doctor stethoscope for shadowing a doctor

Shadowing entails following a doctor during the course of day-to-day work in a clinic, hospital, or operating room.

Shadowing experience is often critical for getting into medical school—and for deciding whether that’s the right path for you in the first place. Read on to find out what you need to know to shadow a doctor.

Why to Shadow a Doctor

Shadowing allows you to get a clear sense of what it’s like to be a practicing doctor. For this reason, many medical schools across North America have a minimum requirement for shadowing hours. This may vary widely; some schools require 12–24 hours, while others require more than 75 hours. There are schools (particularly in Canada) that do not require any shadowing hours. Regardless of shadowing requirements, some schools maintain that shadowing experiences can make applicants more competitive in the admissions process.

Shadowing can be useful at various stages of your pre-medical academic career. It can help you during high school as you try to figure out which college programs you’d like to apply to. During college, it can further help you as you choose a major. Shadowing also affords you the hands-on experience and exposure that will (a) give you a sense of what working with patients and their families is like, and (b) demonstrate your dedication to becoming a physician.

How to Shadow a Doctor

Typically you’ll have to arrange shadowing opportunities yourself. Shadowing can be arranged in half- or full-day stints (typically from four to eight hours). It can be done on single occasions or arranged over multiple days. The length of the shadowing experience depends on the doctor’s clinic hours and availability as well as the student’s preferences and needs. Here’s what you’ll need to know to get started:

Identifying Specialties of Interest

To begin your search for shadowing opportunities, you’ll need to identify specialties of interest. Start by reflecting on whether you are interested in a medical or surgical specialty. Common medical specialties include family medicine, internal medicine, and pediatrics. Surgical specialties are typically more procedural; they also tend to be operating room (OR)–based. Some common surgical specialties include general surgery, ophthalmology, thoracic surgery, and otolaryngology.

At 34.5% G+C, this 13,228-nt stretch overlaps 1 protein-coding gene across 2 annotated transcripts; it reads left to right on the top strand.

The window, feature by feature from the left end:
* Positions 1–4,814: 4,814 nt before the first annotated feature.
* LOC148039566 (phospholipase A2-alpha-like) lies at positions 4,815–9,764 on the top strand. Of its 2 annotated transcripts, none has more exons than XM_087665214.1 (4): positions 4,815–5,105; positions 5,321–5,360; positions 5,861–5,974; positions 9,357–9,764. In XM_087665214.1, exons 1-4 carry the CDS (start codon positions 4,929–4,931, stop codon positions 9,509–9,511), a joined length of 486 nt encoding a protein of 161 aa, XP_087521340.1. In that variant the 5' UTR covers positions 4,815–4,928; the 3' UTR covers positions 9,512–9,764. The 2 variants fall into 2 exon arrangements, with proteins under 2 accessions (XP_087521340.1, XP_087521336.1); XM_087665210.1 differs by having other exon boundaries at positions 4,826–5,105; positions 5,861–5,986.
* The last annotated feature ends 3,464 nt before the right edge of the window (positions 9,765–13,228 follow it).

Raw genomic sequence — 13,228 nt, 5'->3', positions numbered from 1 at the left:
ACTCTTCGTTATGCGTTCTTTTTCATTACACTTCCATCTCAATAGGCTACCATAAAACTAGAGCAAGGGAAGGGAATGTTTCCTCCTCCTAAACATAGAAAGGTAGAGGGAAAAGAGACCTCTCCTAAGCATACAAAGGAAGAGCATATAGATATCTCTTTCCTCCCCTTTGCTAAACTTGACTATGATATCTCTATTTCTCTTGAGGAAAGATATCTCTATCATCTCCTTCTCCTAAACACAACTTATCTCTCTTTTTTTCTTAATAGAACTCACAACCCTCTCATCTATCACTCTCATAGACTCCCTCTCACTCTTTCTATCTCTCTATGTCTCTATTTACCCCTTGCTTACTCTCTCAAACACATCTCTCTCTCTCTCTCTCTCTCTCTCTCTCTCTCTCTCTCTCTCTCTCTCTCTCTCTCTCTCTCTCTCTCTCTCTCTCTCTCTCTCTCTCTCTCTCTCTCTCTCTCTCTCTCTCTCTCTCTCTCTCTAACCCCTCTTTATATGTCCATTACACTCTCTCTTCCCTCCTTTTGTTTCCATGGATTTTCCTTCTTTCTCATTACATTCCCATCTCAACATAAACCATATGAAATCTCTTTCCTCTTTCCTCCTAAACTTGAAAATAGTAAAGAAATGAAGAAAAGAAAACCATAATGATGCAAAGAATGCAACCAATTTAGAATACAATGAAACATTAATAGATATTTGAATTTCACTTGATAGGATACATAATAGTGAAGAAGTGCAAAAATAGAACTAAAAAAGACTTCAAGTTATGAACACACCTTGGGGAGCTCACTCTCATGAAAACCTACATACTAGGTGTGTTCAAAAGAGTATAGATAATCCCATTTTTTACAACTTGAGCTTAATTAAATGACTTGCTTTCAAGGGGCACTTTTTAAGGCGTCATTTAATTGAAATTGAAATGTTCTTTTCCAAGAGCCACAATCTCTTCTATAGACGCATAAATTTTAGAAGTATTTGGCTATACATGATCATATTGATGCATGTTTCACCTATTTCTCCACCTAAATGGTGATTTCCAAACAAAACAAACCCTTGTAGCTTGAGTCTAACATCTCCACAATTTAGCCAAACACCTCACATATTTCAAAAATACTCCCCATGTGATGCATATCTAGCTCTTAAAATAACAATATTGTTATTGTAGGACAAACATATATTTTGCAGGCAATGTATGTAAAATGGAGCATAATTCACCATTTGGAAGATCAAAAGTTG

At this stage, it is common for many students not to have a clear direction about what they want to pursue. As pre-medical students or junior trainees, you’re likely to benefit from shadowing physicians in both medical and surgical specialties to gain exposure and learn about the scope of practice. For this reason, many students during their first and second years of medical school (the pre-clerkship years) will often seek shadowing opportunities in various specialties. As your focus becomes more defined, you should also try to shadow doctors in your particular area(s) of interest. 

Finding Shadowing Opportunities

Once you have narrowed your options to a few specialties, start by contacting your college’s pre-med advisor. That person can help you connect with a network of physicians, among whom are likely to be alumni. If you have friends in medical school, you can also ask them to refer you to the physicians they shadowed as pre-meds. Your family doctor may even be able to connect you with colleagues.